Paul Simon At Massey Hall in Toronto on Friday
Of the many fine young singer-songwriters who surfaced between 1964 and 1974, Paul Simon always seemed the oldest soul of them all. Short, sparse of hair, moon-faced, he had none of Dylan's swagger, Jackson Browne's soulfulness, the acerbity of Warren Zevon. What he had was earnestness, vulnerability, the awareness that a moment in time was just that - that you may be 22 now "but you won't be for long" and "the leaves that are green turn to brown."
Thank God Paul Simon got saved by rhythm, the gospel of which he "preached" to about 3,000 of the faithful Friday evening at Massey Hall. Backed by a supple eight-member band, several of whom doubled and tripled on sundry instruments, Simon - 70 in October - cherry-picked material from pretty much every phase of his long career, including his newly released long-player, So Beautiful or So What, for a two-hour, double-encore audience-pleaser. You left with the feeling that had Simon and crew played an entirely different set of 25 or so songs, the crowd would have been just as satisfied, so vast, varied and beloved is his repertoire.
If the tenor of Simon's voice is now largely a thin, laryngeal croak, the man still has a way with melody, the affecting lyric and rhythmic vivacity that performers 45 years his junior can only envy. It's generally assumed that Simon got baptized in rhythm around 1985 when he went to South Africa and brought forth the benediction that is Graceland. But, as the Massey Hall gig showed, Simon's fondness for sophisticated syncopation goes back even further, certainly at least to the ska/reggae inflections of 1972's Mother and Child Reunion and the salsa-spiced Late in the Evening from 1980, both of which received fine readings Friday.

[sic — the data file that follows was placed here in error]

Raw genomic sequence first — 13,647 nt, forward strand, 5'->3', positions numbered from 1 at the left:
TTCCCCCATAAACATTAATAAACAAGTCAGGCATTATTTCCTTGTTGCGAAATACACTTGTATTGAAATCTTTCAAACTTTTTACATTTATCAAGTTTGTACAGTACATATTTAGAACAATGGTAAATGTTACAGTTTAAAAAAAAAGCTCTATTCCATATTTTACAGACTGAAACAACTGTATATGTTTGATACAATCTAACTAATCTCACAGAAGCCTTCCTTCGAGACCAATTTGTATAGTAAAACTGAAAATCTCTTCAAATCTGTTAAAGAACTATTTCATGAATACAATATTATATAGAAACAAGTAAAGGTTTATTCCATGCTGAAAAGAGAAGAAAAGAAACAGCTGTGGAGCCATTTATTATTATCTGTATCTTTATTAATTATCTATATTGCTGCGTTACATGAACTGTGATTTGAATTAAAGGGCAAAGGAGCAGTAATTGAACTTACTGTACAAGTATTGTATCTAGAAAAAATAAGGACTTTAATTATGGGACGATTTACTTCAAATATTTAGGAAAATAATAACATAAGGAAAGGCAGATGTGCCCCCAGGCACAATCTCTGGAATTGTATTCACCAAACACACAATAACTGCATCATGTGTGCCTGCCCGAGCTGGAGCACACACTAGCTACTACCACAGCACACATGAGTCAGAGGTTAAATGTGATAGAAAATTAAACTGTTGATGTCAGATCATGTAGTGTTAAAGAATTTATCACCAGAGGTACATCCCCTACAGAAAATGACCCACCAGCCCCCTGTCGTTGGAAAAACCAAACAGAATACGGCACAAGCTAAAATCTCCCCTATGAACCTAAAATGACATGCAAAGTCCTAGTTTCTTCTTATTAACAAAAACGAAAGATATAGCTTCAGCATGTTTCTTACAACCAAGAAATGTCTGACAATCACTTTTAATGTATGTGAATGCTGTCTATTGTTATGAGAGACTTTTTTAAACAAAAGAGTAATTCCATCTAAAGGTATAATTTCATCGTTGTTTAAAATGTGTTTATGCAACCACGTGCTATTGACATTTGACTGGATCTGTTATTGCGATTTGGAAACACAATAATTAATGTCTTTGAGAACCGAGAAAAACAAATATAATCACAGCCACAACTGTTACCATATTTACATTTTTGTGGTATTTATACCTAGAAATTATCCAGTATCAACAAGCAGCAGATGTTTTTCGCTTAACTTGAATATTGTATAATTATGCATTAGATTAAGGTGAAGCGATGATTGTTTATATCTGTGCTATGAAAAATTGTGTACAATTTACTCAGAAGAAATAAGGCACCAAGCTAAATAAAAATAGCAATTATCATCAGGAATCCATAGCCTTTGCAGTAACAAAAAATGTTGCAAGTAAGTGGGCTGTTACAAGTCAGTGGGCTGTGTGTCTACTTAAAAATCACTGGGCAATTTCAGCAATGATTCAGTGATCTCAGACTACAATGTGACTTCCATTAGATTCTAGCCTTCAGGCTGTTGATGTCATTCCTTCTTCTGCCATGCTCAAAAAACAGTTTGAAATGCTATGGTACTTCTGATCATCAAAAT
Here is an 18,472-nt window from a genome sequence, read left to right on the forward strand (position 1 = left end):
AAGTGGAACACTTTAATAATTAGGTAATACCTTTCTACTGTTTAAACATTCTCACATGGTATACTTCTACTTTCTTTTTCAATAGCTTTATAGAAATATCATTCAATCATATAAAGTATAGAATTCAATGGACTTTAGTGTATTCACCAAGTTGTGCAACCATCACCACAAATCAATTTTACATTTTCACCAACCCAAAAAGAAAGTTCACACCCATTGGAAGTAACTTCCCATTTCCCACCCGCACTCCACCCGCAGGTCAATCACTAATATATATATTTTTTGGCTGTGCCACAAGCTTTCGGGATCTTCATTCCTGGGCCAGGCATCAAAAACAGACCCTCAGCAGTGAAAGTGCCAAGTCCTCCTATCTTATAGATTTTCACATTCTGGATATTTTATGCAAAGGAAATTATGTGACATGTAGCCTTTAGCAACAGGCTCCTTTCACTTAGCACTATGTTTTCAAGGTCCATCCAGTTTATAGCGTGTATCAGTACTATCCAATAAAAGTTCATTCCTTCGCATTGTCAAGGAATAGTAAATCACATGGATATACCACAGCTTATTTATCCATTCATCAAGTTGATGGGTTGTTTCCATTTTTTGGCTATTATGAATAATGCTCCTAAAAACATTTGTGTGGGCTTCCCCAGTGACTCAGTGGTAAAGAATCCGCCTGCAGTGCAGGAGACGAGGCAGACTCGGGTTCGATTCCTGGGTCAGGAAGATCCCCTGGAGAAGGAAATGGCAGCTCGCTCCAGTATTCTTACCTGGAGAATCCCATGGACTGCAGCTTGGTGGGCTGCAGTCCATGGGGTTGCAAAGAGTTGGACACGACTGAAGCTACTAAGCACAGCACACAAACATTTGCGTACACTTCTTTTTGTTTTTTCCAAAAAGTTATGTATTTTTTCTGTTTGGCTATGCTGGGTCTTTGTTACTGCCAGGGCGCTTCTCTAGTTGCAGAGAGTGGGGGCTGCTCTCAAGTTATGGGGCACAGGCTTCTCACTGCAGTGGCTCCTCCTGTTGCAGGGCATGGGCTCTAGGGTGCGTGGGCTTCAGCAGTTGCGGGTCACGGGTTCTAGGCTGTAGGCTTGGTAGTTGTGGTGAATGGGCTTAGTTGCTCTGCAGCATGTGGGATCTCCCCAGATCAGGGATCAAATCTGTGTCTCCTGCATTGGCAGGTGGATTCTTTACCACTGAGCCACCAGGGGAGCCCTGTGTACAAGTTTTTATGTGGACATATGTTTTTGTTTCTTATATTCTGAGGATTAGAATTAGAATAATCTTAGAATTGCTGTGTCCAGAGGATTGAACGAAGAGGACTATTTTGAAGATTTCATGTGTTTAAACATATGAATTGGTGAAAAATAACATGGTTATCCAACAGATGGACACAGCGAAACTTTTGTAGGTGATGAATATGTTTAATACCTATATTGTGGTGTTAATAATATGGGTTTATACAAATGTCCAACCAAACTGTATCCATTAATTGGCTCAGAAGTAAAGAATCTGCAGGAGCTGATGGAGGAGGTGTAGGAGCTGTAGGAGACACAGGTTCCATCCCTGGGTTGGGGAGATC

Thing is, the concert should have gone on even longer or, failing that, had a few fewer tunes. Nothing wrong with performing covers of George Harrison's Here Comes the Sun, Chet Atkins's Wheels and Jimmy Cliff's Vietnam. But this reviewer left the gig wishing Simon's scintillating band - spiked by Graceland-era bassist Bakithi Kumalo and drummers/percussionists Jim Oblon and Jamey Haddad - had accessed its inner Grateful Dead more frequently and let loose the riddum devils to work up the craziness inherent in, say, The Boy in the Bubble, Zydeco and The Afterlife. The last, in particular, from So Beautiful or So What, seemed to really fire up the octet, and you sensed its streamlined Bo Diddley beat could have lifted both musicians and congregation to delirious heights had its be-bop-a-lula been allowed to whomp-bomp for 10 or 15 minutes.
Dressed in what is now his trademark chapeau, with jeans, T-shirt and light cotton jacket, Simon was a genial presence throughout, occasionally offering a hand gesture or look to emphasize a lyric or riff. He'll never galvanize an audience like Elvis Costello nor seduce like Leonard Cohen; he's just too self-contained, even diffident for that. What impresses, finally, is the man's craft - evident right from the start, in 1965's The Sounds of Silence, which Simon reprised, poignantly, with just voice and acoustic guitar Friday (he's a very rhythmically astute guitarist, by the way). That, and the knack for finding the evocative musical moment. Was there anything more hair-raising (in the good sense) at Massey than Andrew Snitzer's raise-high-the-roof beam tenor-sax bridge on Still Crazy After All These Years? It may even have briefly raised Michael Brecker, who played the original part in 1975, from his grave.
Near the end of the show, Simon told his rapturous audience: "I hope I'll come back many more times." We're hoping the same.